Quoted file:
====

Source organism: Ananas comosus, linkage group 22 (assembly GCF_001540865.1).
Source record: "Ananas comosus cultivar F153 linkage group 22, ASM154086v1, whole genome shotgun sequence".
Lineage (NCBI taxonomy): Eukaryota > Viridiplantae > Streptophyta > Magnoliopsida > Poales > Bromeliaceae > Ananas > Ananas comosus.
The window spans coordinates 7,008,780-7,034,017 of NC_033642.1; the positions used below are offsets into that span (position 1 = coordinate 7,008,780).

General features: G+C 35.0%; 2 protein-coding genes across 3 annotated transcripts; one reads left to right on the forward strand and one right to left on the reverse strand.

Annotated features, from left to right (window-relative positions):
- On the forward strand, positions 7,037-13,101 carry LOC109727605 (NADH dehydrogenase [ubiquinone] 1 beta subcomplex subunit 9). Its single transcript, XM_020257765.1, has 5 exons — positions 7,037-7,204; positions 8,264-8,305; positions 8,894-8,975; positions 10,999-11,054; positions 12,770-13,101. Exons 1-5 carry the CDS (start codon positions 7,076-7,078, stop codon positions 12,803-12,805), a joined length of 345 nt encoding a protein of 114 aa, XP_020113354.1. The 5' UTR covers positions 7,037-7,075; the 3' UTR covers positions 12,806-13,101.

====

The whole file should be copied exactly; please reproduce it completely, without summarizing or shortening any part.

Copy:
Source organism: Ananas comosus, linkage group 22 (assembly GCF_001540865.1).
Source record: "Ananas comosus cultivar F153 linkage group 22, ASM154086v1, whole genome shotgun sequence".
Lineage (NCBI taxonomy): Eukaryota > Viridiplantae > Streptophyta > Magnoliopsida > Poales > Bromeliaceae > Ananas > Ananas comosus.
The window spans coordinates 7,008,780-7,034,017 of NC_033642.1; the positions used below are offsets into that span (position 1 = coordinate 7,008,780).

General features: G+C 35.0%; 2 protein-coding genes across 3 annotated transcripts; one reads left to right on the forward strand and one right to left on the reverse strand.

Annotated features, from left to right (window-relative positions):
- On the forward strand, positions 7,037-13,101 carry LOC109727605 (NADH dehydrogenase [ubiquinone] 1 beta subcomplex subunit 9). Its single transcript, XM_020257765.1, has 5 exons — positions 7,037-7,204; positions 8,264-8,305; positions 8,894-8,975; positions 10,999-11,054; positions 12,770-13,101. Exons 1-5 carry the CDS (start codon positions 7,076-7,078, stop codon positions 12,803-12,805), a joined length of 345 nt encoding a protein of 114 aa, XP_020113354.1. The 5' UTR covers positions 7,037-7,075; the 3' UTR covers positions 12,806-13,101.